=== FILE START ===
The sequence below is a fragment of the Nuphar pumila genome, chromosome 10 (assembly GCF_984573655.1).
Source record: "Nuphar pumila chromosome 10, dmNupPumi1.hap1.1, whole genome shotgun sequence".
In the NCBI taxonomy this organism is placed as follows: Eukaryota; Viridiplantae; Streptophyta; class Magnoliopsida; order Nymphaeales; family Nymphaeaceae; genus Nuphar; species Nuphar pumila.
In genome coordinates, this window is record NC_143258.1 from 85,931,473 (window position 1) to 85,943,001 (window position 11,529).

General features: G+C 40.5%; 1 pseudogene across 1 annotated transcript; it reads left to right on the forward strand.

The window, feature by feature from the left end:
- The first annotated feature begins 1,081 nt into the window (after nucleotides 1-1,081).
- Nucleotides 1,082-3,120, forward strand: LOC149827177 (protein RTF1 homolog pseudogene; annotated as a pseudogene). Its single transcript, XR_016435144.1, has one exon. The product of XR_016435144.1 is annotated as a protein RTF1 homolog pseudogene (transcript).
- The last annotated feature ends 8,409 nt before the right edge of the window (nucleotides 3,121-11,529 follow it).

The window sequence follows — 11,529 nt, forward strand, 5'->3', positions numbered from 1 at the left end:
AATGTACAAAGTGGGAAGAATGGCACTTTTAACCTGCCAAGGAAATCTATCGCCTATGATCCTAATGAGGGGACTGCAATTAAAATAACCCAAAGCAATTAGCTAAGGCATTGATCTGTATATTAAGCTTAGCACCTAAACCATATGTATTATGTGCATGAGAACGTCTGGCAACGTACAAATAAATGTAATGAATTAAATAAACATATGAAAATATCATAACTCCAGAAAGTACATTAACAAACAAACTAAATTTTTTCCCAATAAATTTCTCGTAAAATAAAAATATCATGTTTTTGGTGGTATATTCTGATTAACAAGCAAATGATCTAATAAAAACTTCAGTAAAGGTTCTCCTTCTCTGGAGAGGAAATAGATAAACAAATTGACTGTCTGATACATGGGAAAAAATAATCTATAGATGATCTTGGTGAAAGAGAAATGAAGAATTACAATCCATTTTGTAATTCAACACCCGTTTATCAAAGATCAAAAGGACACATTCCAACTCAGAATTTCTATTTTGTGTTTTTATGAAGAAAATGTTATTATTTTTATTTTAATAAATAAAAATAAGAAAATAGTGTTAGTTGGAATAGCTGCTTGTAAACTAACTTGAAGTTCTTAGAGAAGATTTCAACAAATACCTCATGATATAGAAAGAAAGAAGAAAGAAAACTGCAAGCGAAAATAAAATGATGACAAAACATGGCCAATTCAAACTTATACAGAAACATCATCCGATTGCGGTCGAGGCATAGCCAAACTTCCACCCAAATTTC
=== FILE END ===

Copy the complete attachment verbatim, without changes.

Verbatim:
The sequence below is a fragment of the Nuphar pumila genome, chromosome 10 (assembly GCF_984573655.1).
Source record: "Nuphar pumila chromosome 10, dmNupPumi1.hap1.1, whole genome shotgun sequence".
In the NCBI taxonomy this organism is placed as follows: Eukaryota; Viridiplantae; Streptophyta; class Magnoliopsida; order Nymphaeales; family Nymphaeaceae; genus Nuphar; species Nuphar pumila.
In genome coordinates, this window is record NC_143258.1 from 85,931,473 (window position 1) to 85,943,001 (window position 11,529).

General features: G+C 40.5%; 1 pseudogene across 1 annotated transcript; it reads left to right on the forward strand.

The window, feature by feature from the left end:
- The first annotated feature begins 1,081 nt into the window (after nucleotides 1-1,081).
- Nucleotides 1,082-3,120, forward strand: LOC149827177 (protein RTF1 homolog pseudogene; annotated as a pseudogene). Its single transcript, XR_016435144.1, has one exon. The product of XR_016435144.1 is annotated as a protein RTF1 homolog pseudogene (transcript).
- The last annotated feature ends 8,409 nt before the right edge of the window (nucleotides 3,121-11,529 follow it).

The window sequence follows — 11,529 nt, forward strand, 5'->3', positions numbered from 1 at the left end:
AATGTACAAAGTGGGAAGAATGGCACTTTTAACCTGCCAAGGAAATCTATCGCCTATGATCCTAATGAGGGGACTGCAATTAAAATAACCCAAAGCAATTAGCTAAGGCATTGATCTGTATATTAAGCTTAGCACCTAAACCATATGTATTATGTGCATGAGAACGTCTGGCAACGTACAAATAAATGTAATGAATTAAATAAACATATGAAAATATCATAACTCCAGAAAGTACATTAACAAACAAACTAAATTTTTTCCCAATAAATTTCTCGTAAAATAAAAATATCATGTTTTTGGTGGTATATTCTGATTAACAAGCAAATGATCTAATAAAAACTTCAGTAAAGGTTCTCCTTCTCTGGAGAGGAAATAGATAAACAAATTGACTGTCTGATACATGGGAAAAAATAATCTATAGATGATCTTGGTGAAAGAGAAATGAAGAATTACAATCCATTTTGTAATTCAACACCCGTTTATCAAAGATCAAAAGGACACATTCCAACTCAGAATTTCTATTTTGTGTTTTTATGAAGAAAATGTTATTATTTTTATTTTAATAAATAAAAATAAGAAAATAGTGTTAGTTGGAATAGCTGCTTGTAAACTAACTTGAAGTTCTTAGAGAAGATTTCAACAAATACCTCATGATATAGAAAGAAAGAAGAAAGAAAACTGCAAGCGAAAATAAAATGATGACAAAACATGGCCAATTCAAACTTATACAGAAACATCATCCGATTGCGGTCGAGGCATAGCCAAACTTCCACCCAAATTTC